Republican presidential candidate Donald Trump said he is willing to talk to North Korean leader Kim Jong-un to try to stop Pyongyang's nuclear programme.
The move would represent a major shift in US foreign policy.
He also called for a renegotiation of the Paris climate accord and said he disapproved of Russian President Vladimir Putin's actions in eastern Ukraine.
The presumptive Republican nominee declined to share details of his plans to deal with North Korea, but said he was open to talking to its leader.
North Korea's mission to the United Nations did not immediately respond to a request for comment on Mr Trump's remarks.
Mr Trump also said he would press China, Pyongyang's only major diplomatic and economic supporter, to help find a solution.
"I would put a lot of pressure on China because economically we have tremendous power over China," he said in an interview with Reuters.
"China can solve that problem with one meeting or one phone call."
His preparedness to talk directly with Mr Kim contrasts with President Barack Obama's policy of relying on senior US officials to talk to senior North Korean officials.
An adviser to Hillary Clinton criticised Mr Trump's foreign policy comments, noting they came soon after Mr Trump said he was unlikely to have a good relationship with British Prime Minister David Cameron.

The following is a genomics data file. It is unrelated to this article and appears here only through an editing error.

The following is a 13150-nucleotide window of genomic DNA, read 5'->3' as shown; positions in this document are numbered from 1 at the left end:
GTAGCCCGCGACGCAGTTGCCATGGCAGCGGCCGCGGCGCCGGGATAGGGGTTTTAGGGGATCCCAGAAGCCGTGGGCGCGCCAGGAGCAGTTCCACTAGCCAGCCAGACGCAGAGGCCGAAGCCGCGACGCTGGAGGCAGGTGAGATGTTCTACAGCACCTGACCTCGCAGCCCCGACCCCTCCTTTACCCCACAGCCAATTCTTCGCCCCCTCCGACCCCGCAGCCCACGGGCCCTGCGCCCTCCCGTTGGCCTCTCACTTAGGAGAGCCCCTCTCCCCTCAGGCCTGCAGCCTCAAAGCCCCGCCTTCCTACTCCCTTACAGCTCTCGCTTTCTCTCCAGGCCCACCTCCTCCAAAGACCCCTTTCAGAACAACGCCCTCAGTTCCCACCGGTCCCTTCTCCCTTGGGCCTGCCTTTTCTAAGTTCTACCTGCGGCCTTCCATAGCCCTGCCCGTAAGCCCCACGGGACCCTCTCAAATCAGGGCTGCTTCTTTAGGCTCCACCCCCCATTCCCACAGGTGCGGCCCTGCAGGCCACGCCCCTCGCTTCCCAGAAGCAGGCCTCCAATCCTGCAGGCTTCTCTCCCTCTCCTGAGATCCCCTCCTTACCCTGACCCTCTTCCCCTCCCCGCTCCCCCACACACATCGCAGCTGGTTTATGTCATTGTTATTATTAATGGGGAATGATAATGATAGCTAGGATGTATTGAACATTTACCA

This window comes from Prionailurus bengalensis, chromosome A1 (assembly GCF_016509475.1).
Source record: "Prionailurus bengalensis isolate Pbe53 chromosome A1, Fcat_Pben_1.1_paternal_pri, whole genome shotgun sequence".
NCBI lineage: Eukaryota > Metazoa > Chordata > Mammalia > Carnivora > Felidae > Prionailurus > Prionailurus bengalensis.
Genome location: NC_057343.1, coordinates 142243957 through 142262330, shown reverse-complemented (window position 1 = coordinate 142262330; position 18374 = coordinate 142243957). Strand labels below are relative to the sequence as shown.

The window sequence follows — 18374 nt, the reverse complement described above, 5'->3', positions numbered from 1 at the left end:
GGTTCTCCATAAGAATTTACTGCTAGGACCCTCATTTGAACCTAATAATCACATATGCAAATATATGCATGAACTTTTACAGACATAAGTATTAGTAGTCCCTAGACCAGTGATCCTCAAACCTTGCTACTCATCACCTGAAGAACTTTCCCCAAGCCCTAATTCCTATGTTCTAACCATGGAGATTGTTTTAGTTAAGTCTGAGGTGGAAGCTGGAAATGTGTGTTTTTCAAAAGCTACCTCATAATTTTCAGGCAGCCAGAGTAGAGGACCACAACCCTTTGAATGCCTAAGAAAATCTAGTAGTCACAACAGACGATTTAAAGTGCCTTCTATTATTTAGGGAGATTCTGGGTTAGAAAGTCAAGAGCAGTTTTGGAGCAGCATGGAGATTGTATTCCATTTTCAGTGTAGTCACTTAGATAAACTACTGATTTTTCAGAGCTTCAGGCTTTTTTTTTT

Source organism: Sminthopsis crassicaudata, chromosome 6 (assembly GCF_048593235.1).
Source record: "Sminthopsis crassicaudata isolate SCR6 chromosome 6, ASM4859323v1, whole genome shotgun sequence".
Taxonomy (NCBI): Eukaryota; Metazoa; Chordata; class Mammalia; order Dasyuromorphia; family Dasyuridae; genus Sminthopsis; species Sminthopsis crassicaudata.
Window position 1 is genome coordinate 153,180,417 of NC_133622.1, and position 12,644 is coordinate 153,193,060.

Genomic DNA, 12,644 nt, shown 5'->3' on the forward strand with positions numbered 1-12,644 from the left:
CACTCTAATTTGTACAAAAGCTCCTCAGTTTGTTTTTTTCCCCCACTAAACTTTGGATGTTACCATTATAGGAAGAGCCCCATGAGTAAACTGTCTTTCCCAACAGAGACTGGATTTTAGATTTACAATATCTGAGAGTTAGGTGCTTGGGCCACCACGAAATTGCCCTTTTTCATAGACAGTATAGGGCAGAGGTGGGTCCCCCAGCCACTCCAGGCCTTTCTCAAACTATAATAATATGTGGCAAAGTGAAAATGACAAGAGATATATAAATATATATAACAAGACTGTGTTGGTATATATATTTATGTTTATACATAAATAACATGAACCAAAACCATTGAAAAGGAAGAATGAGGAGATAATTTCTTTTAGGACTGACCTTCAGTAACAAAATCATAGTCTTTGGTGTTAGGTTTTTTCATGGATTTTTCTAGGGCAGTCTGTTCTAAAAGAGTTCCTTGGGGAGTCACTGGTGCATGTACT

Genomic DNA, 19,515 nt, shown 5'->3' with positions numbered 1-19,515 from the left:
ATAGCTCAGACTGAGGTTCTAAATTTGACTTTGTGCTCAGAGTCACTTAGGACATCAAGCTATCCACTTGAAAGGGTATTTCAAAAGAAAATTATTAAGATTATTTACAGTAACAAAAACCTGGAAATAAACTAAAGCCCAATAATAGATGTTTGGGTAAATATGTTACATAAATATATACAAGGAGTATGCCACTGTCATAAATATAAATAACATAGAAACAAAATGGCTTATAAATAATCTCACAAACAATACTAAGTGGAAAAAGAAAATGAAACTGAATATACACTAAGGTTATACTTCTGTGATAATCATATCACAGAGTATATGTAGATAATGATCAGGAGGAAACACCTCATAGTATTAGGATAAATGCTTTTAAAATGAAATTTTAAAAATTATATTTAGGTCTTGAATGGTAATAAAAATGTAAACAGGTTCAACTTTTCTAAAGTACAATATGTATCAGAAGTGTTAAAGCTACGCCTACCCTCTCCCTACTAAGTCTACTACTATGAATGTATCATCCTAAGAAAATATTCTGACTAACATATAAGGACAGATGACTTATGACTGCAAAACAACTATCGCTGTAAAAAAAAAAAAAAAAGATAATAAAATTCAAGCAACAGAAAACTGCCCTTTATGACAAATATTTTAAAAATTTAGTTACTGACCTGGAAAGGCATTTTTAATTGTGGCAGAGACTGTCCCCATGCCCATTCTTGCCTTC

"Let me get this straight: Donald Trump insults the leader of our closest ally, then turns around and says he'd love to talk to Kim Jong Un?" Mrs Clinton's senior foreign policy adviser, Jake Sullivan, said in a statement.
Mr Trump "seems to have a bizarre fascination with foreign strongmen like Putin and Kim. But his approach to foreign policy makes no sense for the rest of us," he said.
Mr Trump said he thought Mr Cameron's criticism of him was inappropriate but "I'm sure I'll have a good relationship with him".
He also said he is "not a big fan" of the Paris climate accord, which prescribes reductions in carbon emissions by more than 170 countries. He said he would want to renegotiate the deal because it treats the United States unfairly and gives favourable treatment to countries like China.
Mr Trump has been criticised for offering far fewer specific policy proposals than Mrs Clinton, his likely rival for the 8 November presidential election.
The New York billionaire said he planned to release a detailed policy platform in two weeks that would propose dismantling nearly all of Dodd-Frank, a package of financial reforms put in place after the 2007-2009 financial crisis.
"Dodd-Frank is a very negative force, which has developed a very bad name," he said.
He took a dim view of Mrs Clinton's stated desire to put her husband, former president Bill Clinton, in charge of building up the US economy.
"The wife wants to make him in charge of the economy," he said.
Mrs Clinton described Mr Trump's idea of dismantling Dodd-Frank as reckless. "Latest reckless idea from Trump: gut rules on Wall Street, and leave middle-class families out to dry," she said on Twitter.